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The role of alcohol and smoking in pancreatitis

Abstract

Chronic alcohol use has been linked to chronic pancreatitis for over a century, but it has not been until the last decade that the role of alcohol in chronic pancreatitis has been elucidated in animals and, only in recent years, in human populations. Although a dose-dependent association between alcohol consumption and chronic pancreatitis may exist, a staistical association has been shown only with the consumption of ≥5 alcoholic drinks per day. Smoking also confers a strong, independent and dose-dependent risk of pancreatitis that may be additive or multiplicative when combined with alcohol. Alcohol increases the risk of acute pancreatitis in several ways and, most importantly, changes the immune response to injury. Genetic factors are also important and further studies are needed to clarify the role of gene–environment interactions in pancreatitis. In humans, aggressive interventional counseling against alcohol use may reduce the frequency of recurrent attacks of disease and smoking cessation may help to slow the progression of acute to chronic pancreatitis.

Key Points

  • Studies suggest that a threshold of approximately 5 alcoholic drinks per day must be exceeded before the risk of chronic pancreatitis in individuals who drink alcohol exceeds that of the nondrinking population

  • Only a minority of patients with pancreatitis have a significant history of alcohol consumption, suggesting that most patients have a complex genetic disorder that is similar to other chronic inflammatory diseases

  • Smoking is a dose-dependent risk factor for pancreatitis, and its effects are additive or multiplicative when combined with alcohol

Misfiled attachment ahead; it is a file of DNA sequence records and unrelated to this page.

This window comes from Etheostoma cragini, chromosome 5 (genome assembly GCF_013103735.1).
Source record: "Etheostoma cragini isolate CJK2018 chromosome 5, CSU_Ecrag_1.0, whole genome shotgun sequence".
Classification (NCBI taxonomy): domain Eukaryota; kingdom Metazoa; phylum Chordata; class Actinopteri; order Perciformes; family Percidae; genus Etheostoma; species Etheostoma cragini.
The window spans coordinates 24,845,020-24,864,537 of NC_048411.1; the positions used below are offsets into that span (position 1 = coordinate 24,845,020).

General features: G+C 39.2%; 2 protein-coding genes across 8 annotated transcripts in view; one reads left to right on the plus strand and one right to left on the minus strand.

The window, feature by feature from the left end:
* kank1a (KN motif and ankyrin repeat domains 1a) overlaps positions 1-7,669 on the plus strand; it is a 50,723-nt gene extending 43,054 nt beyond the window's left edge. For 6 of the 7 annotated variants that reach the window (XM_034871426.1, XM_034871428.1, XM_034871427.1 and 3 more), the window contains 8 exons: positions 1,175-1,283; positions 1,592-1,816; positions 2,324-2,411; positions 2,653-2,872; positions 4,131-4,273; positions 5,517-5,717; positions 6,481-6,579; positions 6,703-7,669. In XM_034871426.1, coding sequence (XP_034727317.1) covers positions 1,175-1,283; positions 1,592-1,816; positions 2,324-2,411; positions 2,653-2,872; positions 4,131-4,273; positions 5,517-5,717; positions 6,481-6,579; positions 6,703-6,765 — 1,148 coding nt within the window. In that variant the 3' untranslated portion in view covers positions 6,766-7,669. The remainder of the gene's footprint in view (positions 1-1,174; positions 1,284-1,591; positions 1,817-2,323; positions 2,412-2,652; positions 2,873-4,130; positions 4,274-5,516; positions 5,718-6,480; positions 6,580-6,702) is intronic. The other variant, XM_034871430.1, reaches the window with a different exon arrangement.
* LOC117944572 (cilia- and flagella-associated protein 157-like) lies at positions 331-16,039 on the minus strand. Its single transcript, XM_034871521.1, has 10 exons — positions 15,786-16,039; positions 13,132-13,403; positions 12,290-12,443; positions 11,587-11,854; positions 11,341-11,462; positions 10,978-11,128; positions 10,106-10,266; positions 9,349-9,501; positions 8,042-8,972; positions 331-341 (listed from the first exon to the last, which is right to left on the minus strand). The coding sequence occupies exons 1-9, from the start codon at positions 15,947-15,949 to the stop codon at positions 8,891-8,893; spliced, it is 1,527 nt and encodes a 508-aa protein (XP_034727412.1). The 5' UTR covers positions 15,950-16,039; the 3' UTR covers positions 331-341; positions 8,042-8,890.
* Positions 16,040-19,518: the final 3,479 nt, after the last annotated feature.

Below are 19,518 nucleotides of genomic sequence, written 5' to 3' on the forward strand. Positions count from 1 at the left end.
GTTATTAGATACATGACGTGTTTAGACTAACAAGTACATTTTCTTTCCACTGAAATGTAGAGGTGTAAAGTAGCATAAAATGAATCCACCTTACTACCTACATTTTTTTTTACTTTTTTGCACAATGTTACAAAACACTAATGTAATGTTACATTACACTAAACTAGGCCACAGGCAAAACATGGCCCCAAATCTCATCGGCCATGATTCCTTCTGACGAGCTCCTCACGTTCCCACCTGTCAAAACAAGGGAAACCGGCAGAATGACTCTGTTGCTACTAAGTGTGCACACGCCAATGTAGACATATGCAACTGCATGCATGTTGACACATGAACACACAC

• Chronic alcohol use at high daily doses (that is, ≥5 drinks daily) increases susceptibility to, and severity of, acute pancreatitis and accelerates the progression of chronic pancreatitis

  • Aggressive counseling leading to reduced alcohol consumption may reduce the likelihood of recurrent acute pancreatitis

  • Smoking cessation may slow the progression of chronic pancreatitis

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Figure 1: Progression from pre-acute pancreatitis to chronic pancreatitis.
Figure 2: Distribution of self-reported alcohol consumption and smoking among patients with chronic pancreatitis in the North American Pancreatitis Study 2 (NAPS2).
Figure 3: Alcohol consumption and risk of pancreatitis in participants of the Copenhagen City Heart Study.60
Figure 4: Absolute risk of pancreatitis, and hazard ratios, according to smoking status in participants of a Danish study.128
Figure 5: Working model of the sites and systems in which alcohol and smoking modify pancreatitis risk and progression.

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Yadav, D., Whitcomb, D. The role of alcohol and smoking in pancreatitis. Nat Rev Gastroenterol Hepatol 7, 131–145 (2010). https://doi.org/10.1038/nrgastro.2010.6

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